Halfway through 2015’s My Hindu Friend, the last film by Brazilian writer-director Héctor Babenco, its main character surmises, “Don’t you think it’s supremely insignificant in the history of humanity that you ran eight seconds faster than you did 20 years ago? We’re never going to have another Fellini film, think of that. That’s what matters.” Babenco (Kiss of the Spider Woman and Pixote) can’t match 8½, but his precipitously edited, wistful final film gives way to sporadic beauty.
Diego (Willem Dafoe), My Hindu Friend’s lead and a stand-in for Babenco, is a cancer-stricken director. Semi-autobiographical and often self-indulgent, My Hindu Friend fills its cast list with several of Babenco’s real-life friends. Bárbara Paz (Babenco’s wife until his death in 2016) portrays Sofia Guerra, an alluring actress who catches Diego’s attention. With the notable exception of Dafoe, the cast is comprised of Brazilian actors speaking English.
Diego (a sunken Dafoe) is diagnosed with cancer and given three months to live unless he undergoes an untested treatment. His estranged brother, Antonio (Guilherme Weber), whom he blames for the death of his father, agrees to serve as Diego’s donor for the transplant. Before beginning treatment, Diego marries Livia (Maria Fernanda Cândido).
The wedding, overshadowed by Diego’s looming death, elucidates the sacrifices Livia will make by her new husband’s side in the coming months. With Diego fighting for his life during the transplant, Antonio demands a million-dollar check to continue as his brother’s donor. Death personified (Selton Mello, billed as “Common Man”) pays Diego a visit to collect him from Earth. The director refuses, citing his desire to create one last film (how meta) before death.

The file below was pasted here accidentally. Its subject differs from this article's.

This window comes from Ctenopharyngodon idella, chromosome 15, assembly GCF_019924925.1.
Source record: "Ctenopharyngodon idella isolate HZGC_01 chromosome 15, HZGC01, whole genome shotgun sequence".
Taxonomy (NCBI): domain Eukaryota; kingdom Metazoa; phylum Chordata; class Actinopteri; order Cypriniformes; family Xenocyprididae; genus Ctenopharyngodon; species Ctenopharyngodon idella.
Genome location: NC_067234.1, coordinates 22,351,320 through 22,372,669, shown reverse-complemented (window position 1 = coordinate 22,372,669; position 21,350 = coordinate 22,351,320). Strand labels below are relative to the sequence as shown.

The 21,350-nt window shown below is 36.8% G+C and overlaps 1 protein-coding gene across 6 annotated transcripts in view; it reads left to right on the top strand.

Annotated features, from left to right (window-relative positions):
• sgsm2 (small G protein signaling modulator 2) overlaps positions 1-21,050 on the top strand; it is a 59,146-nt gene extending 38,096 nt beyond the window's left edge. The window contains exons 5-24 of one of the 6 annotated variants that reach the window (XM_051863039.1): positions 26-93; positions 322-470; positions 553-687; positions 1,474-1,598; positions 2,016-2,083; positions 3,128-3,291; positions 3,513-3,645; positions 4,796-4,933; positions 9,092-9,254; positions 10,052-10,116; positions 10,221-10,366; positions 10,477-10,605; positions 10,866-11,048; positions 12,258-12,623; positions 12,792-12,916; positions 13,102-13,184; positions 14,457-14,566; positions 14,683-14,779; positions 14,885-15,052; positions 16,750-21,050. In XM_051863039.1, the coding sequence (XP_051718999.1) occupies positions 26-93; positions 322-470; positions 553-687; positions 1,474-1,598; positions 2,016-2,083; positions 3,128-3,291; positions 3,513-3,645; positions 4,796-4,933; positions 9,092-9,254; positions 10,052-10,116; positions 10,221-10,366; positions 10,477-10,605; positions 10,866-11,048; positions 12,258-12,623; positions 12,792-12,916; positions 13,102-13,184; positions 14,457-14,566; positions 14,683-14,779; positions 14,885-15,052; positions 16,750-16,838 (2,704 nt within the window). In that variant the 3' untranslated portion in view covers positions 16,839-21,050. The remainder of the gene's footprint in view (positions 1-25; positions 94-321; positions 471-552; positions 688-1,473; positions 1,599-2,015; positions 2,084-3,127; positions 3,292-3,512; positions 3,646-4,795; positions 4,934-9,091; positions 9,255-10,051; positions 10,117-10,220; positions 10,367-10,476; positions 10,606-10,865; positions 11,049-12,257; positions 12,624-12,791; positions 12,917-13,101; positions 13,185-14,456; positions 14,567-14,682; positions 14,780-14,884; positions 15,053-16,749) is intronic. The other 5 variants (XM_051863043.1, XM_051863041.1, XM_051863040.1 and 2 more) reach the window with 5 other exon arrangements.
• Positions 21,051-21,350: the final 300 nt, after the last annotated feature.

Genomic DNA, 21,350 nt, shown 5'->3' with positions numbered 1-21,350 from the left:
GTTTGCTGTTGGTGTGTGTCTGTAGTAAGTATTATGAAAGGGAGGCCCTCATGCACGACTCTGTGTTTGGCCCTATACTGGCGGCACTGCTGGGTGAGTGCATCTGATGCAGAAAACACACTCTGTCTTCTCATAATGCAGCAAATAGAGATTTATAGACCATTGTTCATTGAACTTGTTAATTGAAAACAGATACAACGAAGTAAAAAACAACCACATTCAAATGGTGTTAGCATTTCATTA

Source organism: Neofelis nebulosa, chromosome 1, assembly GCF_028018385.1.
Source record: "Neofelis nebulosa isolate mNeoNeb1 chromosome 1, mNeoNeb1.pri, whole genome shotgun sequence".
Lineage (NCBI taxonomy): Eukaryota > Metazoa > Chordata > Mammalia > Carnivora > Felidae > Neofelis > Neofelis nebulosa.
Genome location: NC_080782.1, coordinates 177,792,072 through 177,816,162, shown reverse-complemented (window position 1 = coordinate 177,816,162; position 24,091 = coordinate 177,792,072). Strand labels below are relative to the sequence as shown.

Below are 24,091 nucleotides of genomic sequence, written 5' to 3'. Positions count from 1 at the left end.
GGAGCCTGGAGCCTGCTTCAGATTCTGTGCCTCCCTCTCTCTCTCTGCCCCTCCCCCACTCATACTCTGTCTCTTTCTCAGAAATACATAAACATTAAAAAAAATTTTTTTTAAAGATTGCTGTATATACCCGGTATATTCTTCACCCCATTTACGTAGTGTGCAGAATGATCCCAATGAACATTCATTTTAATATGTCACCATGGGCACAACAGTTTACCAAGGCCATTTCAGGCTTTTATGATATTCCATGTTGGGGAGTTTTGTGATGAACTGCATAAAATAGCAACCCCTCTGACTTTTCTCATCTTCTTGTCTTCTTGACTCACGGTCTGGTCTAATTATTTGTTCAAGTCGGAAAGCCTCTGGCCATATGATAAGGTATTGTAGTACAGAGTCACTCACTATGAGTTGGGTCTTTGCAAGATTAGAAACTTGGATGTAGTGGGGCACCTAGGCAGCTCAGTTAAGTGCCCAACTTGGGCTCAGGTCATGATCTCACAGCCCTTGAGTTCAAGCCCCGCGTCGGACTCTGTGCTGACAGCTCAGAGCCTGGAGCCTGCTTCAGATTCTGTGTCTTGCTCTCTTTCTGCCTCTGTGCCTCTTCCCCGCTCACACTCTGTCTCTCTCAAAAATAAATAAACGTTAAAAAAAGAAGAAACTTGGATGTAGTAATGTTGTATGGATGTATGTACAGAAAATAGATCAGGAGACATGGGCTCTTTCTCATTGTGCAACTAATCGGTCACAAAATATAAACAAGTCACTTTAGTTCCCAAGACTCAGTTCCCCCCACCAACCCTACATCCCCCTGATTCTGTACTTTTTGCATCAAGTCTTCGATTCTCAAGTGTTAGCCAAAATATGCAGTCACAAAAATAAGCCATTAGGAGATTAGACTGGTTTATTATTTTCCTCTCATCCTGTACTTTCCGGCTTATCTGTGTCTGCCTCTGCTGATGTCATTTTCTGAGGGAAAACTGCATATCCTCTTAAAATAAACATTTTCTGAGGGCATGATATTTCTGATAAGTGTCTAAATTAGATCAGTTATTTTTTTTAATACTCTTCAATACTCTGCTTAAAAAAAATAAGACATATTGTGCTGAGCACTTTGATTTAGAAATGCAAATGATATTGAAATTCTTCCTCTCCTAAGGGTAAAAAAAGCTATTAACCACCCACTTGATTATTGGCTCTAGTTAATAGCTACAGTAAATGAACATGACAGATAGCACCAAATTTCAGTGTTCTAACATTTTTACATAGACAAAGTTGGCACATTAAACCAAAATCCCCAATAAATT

Dafoe, with four Oscar nominations and somehow no wins, is brilliant as ever. On top of the emotional demands, there’s an inherent physicality to the performance; he’s skin and bones, feebly shuffling around his hospital room. It’s natural to empathize with his anemia, aversion to food, and unendurable pain during invasive procedures. Babenco, likely an unfortunate inspiration for the performance, was sick with cancer while filming My Hindu Friend.
The titular sideplot about Diego’s Hindu friend, a young boy (Rio Adlakha) undergoing cancer treatment himself, is tacked on. The boy doesn’t appear until 50 minutes into the film’s 115-minute runtime. Diego distracts the boy with storytelling, and when they’re both up to it, they play-act movies. The boy offers Babenco a compelling title and central pathos, but a story so personal wasn’t in need of either.
The introduction of the Common Man seems to indicate that Diego is hallucinating through his morphine drip and unregulated pain, but disconnected, inexplicable scenes are the work of shoddy editing, not surrealism. The tonal shifts are as frenetic as the editing. The mood snaps between candid and comedic and carnal. My Hindu Friend is an encapsulation of the Freudian id of a dying man.
Diego ties his independence and self-worth to his sexual capabilities. When his treatment robs him of his ability to get aroused, he draws loathing from himself and Livia. Babenco and cinematographer Mauro Pinheiro Jr. deserve credit for cleverly lit hospital interiors and sensitively shooting the gaunt Dafoe, but the male gaze overwhelms the film’s final sexual encounters and its closing scene.
My Hindu Friend is a director paying his respects to storytelling and Hollywood classics like Ginger Rogers, Fred Astaire, and Singin’ in the Rain. Babenco, a bravura of Brazillian and world cinema, presents his raw swansong, a picture of illness and the resplendence of life.
My Hindu Friend will release in the U.S. on Amazon Prime Video on June 1, 2020.